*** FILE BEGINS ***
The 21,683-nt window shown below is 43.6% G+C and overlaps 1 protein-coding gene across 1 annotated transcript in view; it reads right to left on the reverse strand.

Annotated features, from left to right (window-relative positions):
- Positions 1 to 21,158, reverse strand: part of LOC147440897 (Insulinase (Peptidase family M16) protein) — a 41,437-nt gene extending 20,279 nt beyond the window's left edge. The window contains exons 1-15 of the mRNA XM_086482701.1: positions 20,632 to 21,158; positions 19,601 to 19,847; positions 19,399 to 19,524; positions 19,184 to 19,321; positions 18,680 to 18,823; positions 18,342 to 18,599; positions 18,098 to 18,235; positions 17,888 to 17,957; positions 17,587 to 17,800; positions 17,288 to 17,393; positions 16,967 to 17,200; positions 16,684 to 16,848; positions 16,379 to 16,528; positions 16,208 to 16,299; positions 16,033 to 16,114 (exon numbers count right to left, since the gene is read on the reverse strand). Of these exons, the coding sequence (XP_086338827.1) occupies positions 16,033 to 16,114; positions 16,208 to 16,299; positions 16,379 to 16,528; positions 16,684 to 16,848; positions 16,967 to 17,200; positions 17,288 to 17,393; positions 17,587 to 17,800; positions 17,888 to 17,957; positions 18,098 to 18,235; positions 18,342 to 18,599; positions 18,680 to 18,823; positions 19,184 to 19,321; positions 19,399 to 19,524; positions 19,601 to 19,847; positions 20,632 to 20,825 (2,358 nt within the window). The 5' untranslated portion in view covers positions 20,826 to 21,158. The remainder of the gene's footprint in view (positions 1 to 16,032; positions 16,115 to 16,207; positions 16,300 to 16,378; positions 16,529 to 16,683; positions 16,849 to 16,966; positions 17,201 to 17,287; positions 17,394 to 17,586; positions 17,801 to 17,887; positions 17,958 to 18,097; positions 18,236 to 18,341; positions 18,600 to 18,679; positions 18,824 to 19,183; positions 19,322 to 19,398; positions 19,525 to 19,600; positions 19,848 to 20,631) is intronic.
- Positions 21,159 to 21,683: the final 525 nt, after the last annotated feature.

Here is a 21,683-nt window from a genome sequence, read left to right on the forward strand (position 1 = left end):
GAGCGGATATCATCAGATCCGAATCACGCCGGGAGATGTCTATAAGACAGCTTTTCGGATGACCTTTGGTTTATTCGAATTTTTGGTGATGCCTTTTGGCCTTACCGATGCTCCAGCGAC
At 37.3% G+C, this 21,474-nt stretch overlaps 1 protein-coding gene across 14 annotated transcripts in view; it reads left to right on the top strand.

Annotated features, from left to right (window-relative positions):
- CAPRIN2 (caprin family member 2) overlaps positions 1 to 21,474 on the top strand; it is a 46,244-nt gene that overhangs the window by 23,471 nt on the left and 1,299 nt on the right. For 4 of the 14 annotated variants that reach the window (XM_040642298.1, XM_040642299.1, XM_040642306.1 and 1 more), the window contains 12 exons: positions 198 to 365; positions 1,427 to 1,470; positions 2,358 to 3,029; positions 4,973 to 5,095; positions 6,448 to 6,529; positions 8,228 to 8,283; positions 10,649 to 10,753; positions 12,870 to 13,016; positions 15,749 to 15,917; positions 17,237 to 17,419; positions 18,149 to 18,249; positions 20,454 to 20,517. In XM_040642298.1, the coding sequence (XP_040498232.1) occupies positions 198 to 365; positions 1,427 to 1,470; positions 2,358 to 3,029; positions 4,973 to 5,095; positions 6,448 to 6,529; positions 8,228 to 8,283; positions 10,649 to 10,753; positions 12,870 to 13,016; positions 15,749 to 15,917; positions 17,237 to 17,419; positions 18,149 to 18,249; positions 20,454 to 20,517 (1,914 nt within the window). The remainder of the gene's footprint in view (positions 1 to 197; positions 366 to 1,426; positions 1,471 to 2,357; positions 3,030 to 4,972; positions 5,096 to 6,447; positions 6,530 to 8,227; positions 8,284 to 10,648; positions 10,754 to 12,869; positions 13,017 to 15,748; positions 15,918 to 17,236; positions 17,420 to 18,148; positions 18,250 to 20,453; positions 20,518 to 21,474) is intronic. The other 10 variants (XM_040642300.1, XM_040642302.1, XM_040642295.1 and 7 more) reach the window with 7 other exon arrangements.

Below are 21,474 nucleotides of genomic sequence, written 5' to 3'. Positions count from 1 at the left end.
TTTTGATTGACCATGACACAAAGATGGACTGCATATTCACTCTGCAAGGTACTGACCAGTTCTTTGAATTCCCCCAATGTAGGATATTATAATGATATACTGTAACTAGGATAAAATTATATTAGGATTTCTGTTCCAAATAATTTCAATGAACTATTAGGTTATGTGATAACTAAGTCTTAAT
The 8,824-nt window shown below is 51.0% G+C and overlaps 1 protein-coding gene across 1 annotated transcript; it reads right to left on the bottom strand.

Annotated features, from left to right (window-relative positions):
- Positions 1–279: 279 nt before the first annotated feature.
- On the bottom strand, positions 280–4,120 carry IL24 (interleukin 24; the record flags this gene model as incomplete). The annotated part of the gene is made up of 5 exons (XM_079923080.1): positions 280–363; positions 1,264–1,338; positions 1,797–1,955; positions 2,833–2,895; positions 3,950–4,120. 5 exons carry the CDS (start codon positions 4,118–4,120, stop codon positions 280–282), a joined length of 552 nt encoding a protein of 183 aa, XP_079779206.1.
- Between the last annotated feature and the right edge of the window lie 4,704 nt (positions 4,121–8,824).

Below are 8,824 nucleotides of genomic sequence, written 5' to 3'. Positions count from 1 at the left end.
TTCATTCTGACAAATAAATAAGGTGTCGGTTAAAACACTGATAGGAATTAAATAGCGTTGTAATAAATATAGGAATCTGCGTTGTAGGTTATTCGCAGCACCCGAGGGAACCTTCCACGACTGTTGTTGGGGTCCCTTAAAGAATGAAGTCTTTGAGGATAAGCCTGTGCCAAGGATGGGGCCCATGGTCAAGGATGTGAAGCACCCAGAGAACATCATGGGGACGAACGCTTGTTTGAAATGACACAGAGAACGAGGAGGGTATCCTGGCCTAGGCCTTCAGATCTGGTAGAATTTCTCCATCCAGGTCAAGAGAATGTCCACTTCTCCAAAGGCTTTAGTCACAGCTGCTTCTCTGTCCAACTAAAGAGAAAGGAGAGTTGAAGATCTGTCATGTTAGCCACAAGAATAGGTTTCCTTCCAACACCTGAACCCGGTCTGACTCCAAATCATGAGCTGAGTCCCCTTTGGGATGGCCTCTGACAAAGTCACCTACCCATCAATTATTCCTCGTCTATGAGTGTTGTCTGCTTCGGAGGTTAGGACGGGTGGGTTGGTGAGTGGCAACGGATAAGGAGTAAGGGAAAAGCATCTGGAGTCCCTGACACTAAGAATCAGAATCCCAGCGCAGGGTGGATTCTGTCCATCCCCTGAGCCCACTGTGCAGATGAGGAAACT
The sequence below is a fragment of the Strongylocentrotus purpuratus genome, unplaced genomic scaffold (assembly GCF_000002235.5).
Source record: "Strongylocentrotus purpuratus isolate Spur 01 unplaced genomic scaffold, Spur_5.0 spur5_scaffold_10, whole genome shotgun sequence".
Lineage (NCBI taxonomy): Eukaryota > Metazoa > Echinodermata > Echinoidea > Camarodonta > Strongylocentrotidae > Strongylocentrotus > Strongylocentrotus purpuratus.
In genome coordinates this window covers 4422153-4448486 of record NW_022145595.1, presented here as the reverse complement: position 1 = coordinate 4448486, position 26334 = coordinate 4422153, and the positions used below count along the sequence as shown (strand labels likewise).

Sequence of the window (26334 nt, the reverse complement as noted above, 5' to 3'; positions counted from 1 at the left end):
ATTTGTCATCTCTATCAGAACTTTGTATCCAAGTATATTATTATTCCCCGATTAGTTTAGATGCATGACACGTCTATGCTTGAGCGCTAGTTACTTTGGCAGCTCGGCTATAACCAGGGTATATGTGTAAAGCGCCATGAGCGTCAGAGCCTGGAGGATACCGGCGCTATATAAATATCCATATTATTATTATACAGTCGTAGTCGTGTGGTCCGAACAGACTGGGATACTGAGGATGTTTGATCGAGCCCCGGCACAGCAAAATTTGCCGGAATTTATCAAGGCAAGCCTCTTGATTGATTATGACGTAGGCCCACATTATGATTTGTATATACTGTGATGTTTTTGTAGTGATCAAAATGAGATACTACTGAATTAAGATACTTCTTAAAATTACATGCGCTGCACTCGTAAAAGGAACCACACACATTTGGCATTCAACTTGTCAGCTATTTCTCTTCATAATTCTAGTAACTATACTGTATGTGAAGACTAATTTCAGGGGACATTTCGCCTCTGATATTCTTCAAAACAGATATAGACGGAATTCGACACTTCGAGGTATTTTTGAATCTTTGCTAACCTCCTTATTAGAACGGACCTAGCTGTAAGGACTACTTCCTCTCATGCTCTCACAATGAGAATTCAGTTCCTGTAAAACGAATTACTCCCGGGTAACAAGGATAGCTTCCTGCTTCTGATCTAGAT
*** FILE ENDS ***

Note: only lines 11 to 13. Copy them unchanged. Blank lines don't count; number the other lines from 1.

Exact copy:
TTTTGATTGACCATGACACAAAGATGGACTGCATATTCACTCTGCAAGGTACTGACCAGTTCTTTGAATTCCCCCAATGTAGGATATTATAATGATATACTGTAACTAGGATAAAATTATATTAGGATTTCTGTTCCAAATAATTTCAATGAACTATTAGGTTATGTGATAACTAAGTCTTAAT
The 8,824-nt window shown below is 51.0% G+C and overlaps 1 protein-coding gene across 1 annotated transcript; it reads right to left on the bottom strand.

Annotated features, from left to right (window-relative positions):